The passing game: Don’t pin it all on QB Robert Griffin III, though clearly he has a lot to do with the inconsistency of the passing game. The Redskins have yet to find a solid No. 2 receiver to put alongside Pierre Garcon. The emergence of tight end Jordan Reed helps quite a bit, but the Redskins continue to get little production from the other wideouts; even the once sure-handed Santana Moss has dropped crucial passes. And the pass protection breaks down when defenses know what’s coming. Denver hurt the Redskins with looks they either hadn’t seen or didn’t anticipate. At times the protection would slide one way only to have Denver send a stunt the other way. But Griffin will, and should, get plenty of blame. He’s a developing passer hurt more by his lack of offseason work than most originally realized. He’s still learning to read coverages at a faster speed. Griffin has made some strides, but not enough to carry the team as a passer.

Shanks for nothing: Punter Sav Rocca had a terrific game for much of the day. Rocca averaged 43.2 yards on his first six punts, with one fair catch and four downed inside the 20-yard line. But after a three-and-out by the offense, Rocca’s 15-yard punt enabled Denver to drive for a field goal and 10-point lead. Rocca was knocked in Philadelphia for these sort of lapses and he seemingly has had more of these shanks this season than in his previous two. They never occur at a good time.

Play calling: The Redskins were imbalanced on first-down plays, tilting heavily toward runs. Until the fourth quarter Washington had called 13 runs on first down compared to six passes. In the first four drives of the fourth quarter -- the fourth drive started with 7 minutes, 54 seconds remaining and Denver leading by 10 -- the Redskins called four passes on first down and one run. Problem is, their passing game kept putting them in bad spots: Through the first four drives of the fourth quarter, Griffin completed only 2 of 6 first-down throws for 15 yards. He was sacked twice, lost a fumble on one and scrambled for 4 yards. So 10 first-down passing plays netted the Redskins 19 yards. Their 14 runs gained 70 yards (27 coming on one play). Go ahead and blame play calling all you’d like, but that obscures the bigger issue, which goes back to the passing game.

Improved play: The special teams did a much better job in coverage, helped by Rocca’s punts (until the last one). If the Redskins want to win a couple games in a row, and it’s a possibility, then this unit needs to provide more games like Sunday. They managed a 34-yard punt return from Josh Morgan, after he fielded the ball inside the 10-yard line and somehow eluded two tackles. They still need more from their special-teams units.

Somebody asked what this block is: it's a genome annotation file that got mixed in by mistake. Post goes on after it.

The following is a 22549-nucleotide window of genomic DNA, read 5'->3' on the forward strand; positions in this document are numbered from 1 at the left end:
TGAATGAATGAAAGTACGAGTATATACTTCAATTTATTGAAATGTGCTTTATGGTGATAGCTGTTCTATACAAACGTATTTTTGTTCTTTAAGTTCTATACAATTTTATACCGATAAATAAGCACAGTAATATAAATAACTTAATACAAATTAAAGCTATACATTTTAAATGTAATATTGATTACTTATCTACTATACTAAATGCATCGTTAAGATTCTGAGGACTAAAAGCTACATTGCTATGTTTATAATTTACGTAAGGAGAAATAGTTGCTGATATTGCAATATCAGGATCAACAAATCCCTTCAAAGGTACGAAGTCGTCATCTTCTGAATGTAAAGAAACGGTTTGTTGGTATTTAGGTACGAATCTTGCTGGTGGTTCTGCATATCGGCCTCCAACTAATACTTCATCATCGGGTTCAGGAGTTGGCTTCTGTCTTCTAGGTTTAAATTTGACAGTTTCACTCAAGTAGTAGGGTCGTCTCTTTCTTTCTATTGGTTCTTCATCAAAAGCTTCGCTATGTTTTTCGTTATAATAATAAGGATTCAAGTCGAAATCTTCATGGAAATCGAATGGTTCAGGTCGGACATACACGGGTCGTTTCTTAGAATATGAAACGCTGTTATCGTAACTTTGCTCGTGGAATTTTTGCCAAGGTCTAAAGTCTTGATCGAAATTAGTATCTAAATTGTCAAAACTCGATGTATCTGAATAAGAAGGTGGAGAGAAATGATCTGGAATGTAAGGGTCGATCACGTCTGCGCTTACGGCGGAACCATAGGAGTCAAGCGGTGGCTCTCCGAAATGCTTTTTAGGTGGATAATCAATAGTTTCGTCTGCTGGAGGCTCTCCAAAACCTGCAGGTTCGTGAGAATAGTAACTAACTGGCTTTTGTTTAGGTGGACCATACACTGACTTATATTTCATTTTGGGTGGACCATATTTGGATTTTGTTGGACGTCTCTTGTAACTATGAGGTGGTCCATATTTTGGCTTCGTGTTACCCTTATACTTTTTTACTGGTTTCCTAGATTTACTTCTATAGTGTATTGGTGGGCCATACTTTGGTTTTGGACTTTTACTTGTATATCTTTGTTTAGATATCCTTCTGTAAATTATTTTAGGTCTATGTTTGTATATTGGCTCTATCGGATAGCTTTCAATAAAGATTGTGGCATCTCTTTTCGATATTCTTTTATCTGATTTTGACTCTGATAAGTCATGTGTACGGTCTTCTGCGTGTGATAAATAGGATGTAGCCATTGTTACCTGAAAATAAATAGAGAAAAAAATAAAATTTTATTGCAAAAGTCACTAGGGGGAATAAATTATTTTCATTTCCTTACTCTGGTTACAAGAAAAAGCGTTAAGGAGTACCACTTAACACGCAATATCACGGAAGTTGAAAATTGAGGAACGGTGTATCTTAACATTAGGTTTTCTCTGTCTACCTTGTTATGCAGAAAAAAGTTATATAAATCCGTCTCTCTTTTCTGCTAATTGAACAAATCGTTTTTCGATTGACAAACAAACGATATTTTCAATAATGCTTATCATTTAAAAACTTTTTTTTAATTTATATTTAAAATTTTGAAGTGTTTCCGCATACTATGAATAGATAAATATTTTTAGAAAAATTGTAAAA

Dwayne Harris's returns change game

October, 14, 2013
10/14/13
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Dwayne HarrisRon Jenkins/Fort Worth Star-Telegram/Getty ImagesDwayne Harris pushes off of Redskins cornerback E.J. Biggers on a big return in the third quarter.
ARLINGTON, Texas -- Dwayne Harris could not help but think of the Dallas Cowboys’ preseason when Sav Rocca was forced to punt for a second time because of a penalty.

Against Cincinnati, the Cowboys had to re-kick after Chris Jones’ punt hit the digital board and Brandon Tate returned the subsequent punt for a touchdown.

“They definitely tired,” Harris said. “I’ve seen that happen too many times … It’s hard for those guys to run down there full speed and then you’ve got to come back and do it over again. That gives us an advantage.”

Harris took advantage of it with an 86-yard return for the Cowboys’ second touchdown of the game in their 31-16 win against the Washington Redskins Sunday. It was the fifth-longest punt return in team history and the second return for a score in his career. He had a 78-yarder against the Philadelphia Eagles for a touchdown last season.

“I didn’t do anything but run the ball,” Harris said. “They opened the lanes for me.”

He wasn’t through, adding a 90-yard kick return in the third quarter that set up Terrance Williams’ touchdown. That tied for the 10th-longest kickoff in team history and was the third 90-yard or more return that did not result in a touchdown.

“I do a lot of running on special teams so I got a little winded at the end and my legs were giving out on me a little bit,” Harris said. “I had to make that cut and make the kicker miss and that slowed me down a little bit.”

It slowed him just enough for E.J. Biggers to push him out at the Washington 15.

He finished with 222 combined return yards, which is the fourth-most in a game in team history.